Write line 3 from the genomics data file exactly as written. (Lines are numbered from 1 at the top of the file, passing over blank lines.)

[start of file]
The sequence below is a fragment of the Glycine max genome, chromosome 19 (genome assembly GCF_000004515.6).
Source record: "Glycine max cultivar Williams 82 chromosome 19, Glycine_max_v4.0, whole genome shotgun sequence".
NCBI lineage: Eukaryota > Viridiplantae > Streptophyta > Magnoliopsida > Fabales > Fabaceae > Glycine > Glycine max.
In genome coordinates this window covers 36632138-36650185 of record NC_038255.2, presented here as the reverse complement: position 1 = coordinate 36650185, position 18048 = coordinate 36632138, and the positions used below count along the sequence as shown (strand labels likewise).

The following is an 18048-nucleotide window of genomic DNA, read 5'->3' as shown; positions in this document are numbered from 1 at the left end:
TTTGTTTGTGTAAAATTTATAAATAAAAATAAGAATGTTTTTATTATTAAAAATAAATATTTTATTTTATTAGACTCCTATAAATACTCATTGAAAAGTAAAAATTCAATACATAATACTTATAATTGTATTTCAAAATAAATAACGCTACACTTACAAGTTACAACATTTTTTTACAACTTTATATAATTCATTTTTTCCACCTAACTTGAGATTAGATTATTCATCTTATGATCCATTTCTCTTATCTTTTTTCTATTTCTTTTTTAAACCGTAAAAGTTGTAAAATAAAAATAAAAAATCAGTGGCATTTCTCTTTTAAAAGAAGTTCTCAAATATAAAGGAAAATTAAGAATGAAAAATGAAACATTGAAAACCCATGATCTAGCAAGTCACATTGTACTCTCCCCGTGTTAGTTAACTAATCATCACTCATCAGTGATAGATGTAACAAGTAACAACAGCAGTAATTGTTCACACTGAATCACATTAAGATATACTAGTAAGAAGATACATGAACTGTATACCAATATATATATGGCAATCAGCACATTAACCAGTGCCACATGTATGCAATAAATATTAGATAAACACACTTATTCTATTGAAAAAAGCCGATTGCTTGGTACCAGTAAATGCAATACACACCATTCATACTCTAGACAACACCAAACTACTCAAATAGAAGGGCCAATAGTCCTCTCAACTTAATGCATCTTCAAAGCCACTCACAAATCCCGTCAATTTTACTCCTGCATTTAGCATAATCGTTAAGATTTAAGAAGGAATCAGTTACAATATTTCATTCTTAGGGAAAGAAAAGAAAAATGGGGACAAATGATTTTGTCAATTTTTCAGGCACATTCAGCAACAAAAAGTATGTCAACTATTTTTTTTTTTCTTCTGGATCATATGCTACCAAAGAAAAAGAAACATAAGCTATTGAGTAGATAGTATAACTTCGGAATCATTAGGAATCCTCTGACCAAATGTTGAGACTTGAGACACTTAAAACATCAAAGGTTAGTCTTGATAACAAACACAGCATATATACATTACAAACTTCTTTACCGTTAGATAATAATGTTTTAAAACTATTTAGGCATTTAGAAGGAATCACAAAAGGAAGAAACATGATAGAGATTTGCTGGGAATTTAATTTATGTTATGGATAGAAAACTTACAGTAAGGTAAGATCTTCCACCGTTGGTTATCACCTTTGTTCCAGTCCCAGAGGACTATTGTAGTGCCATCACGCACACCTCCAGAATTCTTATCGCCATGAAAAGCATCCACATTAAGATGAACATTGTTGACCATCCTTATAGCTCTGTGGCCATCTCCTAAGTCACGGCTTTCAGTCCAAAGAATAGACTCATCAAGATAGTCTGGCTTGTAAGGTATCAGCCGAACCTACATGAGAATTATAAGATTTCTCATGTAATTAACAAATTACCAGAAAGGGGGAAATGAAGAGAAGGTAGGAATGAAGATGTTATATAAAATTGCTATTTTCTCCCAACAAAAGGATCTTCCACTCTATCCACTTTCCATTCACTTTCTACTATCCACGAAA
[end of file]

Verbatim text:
NCBI lineage: Eukaryota > Viridiplantae > Streptophyta > Magnoliopsida > Fabales > Fabaceae > Glycine > Glycine max.